In all the tsk-tsking over the poor judgment shown by General Stanley McChrystal and what a shame it is that his fine military career has come to an end because of silly little comments said over a Bud Light (or two), I thought I’d refresh our memory of what kind of man Stanley really is. Because he ain’t no saint. From my post of May 12, 2009:
I find President Obama’s decision to place a new general in charge of the fighting in Afghanistan odd for several reasons. First of all, the current man-in-charge, General McKiernan, has only been in charge for 11 months. That hardly seems long enough to turn around a situation that has been mismanaged for years. Asking him to resign now implies his terrible management of the situation, and I have to wonder, really, is he a scapegoat for Bush here?
The argument put out by the Obama Administration is that “fresh eyes” are needed in Afghanistan. Um, okay. But are these the eyes you really want?
Andrew Sullivan has linked to an older story from Esquire and rightly asks:
Stanley McChrystal: A History Of Condoning Torture?
As Fred Kaplan noticed, the man Obama has just selected to be his new commander in Afghanistan has a history. It appears to involve some pretty horrifying toleration of rampant abuse and torture of prisoners:”Once, somebody brought it up with the colonel. ‘Will [the Red Cross] ever be allowed in here?’ And he said absolutely not. He had this directly from General McChrystal and the Pentagon that there’s no way that the Red Cross could get in:
“they won’t have access and they never will. This facility was completely closed off to anybody investigating, even Army investigators.” …
During his first six or seven weeks at the camp, Jeff conducted or participated in about fifteen harsh interrogations, most involving the use of ice water to induce hypothermia …
Cold can be a serious torment to a naked man on a winter night; in Afghanistan, one prisoner died from hypothermia. Sometimes, to maximize the humiliation of the Iraqi men, American women would be brought in to watch them undress. Sleep deprivation was also used to an extreme extent, especially in Jeff’s early days at Nama.
They could keep a prisoner on his feet for twenty hours, and although the rules required them to allow each prisoner four hours of sleep every twenty-four hours, nowhere did it say those four hours had to be consecutive–so sometimes they’d wake the prisoners up every half hour. Eventually they’d just collapse. “This was a very demanding method for the interrogators as well, because it required a lot of staff to monitor the prisoner, and we’d have to stay awake, too,” Jeff says. “And it’s just impossible to interrogate someone when he’s in that state, collapsed on the ground. It doesn’t make any sense.”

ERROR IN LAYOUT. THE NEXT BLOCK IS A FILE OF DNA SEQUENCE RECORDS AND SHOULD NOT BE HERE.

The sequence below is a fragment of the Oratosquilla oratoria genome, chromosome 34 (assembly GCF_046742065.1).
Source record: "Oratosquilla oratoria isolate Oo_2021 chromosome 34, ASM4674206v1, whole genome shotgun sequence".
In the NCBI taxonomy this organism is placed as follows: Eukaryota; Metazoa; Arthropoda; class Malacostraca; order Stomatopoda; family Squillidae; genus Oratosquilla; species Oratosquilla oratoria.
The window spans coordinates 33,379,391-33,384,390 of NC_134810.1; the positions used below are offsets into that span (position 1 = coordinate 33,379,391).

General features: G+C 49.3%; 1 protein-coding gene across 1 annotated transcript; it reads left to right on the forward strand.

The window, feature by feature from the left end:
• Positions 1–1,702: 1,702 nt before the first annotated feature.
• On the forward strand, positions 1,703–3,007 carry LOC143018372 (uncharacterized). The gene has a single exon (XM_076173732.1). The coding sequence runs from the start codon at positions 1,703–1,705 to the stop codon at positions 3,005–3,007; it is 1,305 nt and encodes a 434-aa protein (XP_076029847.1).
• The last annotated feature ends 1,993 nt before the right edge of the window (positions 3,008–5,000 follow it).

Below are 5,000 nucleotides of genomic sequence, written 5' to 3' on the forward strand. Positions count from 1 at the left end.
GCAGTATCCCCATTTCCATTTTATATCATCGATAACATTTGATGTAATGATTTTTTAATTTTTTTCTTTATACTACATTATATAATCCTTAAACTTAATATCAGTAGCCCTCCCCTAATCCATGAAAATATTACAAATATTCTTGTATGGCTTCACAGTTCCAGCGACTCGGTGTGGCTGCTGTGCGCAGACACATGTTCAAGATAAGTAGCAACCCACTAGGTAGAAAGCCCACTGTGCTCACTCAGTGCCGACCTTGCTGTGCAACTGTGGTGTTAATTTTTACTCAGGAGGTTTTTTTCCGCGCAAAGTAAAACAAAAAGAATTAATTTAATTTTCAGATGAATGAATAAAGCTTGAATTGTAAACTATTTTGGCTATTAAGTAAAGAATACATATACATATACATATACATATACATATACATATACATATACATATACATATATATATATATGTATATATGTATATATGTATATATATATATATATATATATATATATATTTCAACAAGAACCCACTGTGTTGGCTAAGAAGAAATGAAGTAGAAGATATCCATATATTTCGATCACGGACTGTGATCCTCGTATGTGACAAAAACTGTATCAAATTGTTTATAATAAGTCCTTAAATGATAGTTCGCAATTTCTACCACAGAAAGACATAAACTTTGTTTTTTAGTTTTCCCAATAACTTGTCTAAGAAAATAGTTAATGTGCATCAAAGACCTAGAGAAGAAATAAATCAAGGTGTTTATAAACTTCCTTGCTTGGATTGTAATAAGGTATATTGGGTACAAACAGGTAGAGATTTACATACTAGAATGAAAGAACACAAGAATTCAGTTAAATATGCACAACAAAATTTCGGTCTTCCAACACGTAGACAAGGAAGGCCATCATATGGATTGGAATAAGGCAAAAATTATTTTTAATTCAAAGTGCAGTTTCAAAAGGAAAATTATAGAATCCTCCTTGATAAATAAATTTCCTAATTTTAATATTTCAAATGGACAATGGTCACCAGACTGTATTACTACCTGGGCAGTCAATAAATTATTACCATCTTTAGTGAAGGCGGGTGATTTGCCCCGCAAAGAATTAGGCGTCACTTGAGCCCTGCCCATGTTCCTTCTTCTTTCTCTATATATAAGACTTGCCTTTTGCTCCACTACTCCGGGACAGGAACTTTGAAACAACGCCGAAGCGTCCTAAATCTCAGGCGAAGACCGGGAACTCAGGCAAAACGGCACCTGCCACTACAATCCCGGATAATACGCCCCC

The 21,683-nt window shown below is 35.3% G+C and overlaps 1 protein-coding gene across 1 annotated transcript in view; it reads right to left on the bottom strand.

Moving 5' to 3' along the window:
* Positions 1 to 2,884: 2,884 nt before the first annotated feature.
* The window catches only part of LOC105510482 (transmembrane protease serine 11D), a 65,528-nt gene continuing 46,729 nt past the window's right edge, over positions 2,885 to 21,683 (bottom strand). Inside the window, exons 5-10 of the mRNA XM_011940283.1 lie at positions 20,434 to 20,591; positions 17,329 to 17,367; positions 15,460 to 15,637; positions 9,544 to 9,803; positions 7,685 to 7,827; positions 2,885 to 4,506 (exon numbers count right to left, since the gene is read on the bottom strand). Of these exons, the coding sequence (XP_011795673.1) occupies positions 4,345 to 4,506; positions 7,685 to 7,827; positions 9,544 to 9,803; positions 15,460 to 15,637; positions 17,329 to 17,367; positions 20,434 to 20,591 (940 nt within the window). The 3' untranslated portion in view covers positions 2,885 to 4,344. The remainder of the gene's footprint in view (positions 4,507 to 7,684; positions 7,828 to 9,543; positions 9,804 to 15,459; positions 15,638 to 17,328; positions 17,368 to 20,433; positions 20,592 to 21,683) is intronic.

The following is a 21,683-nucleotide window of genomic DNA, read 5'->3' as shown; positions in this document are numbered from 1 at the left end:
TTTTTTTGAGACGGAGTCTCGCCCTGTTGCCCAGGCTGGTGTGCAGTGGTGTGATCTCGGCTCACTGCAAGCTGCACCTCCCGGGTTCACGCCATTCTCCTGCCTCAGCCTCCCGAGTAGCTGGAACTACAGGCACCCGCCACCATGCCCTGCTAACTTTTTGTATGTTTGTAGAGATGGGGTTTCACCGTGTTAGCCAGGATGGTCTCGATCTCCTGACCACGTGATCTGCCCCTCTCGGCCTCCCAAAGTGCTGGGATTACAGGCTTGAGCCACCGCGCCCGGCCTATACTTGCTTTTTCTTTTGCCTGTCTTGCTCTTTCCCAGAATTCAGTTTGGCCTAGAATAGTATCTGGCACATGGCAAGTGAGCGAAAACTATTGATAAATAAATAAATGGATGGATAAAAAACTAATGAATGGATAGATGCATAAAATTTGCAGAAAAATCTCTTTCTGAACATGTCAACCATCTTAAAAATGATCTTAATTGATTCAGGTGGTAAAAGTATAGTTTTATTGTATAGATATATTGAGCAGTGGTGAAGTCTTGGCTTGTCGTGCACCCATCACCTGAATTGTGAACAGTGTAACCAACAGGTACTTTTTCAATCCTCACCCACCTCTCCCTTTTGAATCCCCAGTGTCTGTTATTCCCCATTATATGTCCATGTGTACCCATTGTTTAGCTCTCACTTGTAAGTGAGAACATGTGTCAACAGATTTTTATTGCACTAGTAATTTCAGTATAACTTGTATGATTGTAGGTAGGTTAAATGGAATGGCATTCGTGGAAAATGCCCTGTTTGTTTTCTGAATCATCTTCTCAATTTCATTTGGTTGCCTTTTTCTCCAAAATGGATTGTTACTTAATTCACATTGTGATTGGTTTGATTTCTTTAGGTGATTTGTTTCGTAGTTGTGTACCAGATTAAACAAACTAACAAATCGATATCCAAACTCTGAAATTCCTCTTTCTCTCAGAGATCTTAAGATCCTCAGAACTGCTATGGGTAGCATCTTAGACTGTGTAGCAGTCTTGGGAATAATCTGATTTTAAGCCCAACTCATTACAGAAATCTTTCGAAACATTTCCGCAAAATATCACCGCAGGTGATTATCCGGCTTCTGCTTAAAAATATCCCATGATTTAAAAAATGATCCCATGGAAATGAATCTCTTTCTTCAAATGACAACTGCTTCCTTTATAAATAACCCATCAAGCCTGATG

Within the unit, the interrogators got the feeling they were reporting to the highest levels. The colonel would tell an interrogator that his report “is on Rumsfeld’s desk this morning” or that it was “read by SecDef.” “That’s a big morale booster after a fourteen-hour day,” Jeff says with a tinge of irony. “Hey, we got to the White House.”
I thought that when he was running for office, Barack Obama promised that things would be different. I thought he said we would never torture detainees. I thought he said we would be a world leader and that the fundamental principles of human rights would be on the forefront of our engagement with other nations.
Does President Obama know who this guy is? ‘Cause it sure seems to me that once the Afghanis figure out what General McChrystal was in charge of, this will do nothing more than empower the Taliban, who will use him as a symbol of American mistreatment of Muslims.
If I didn’t k now better, I’d say that Darth Cheney had a hand in this move ….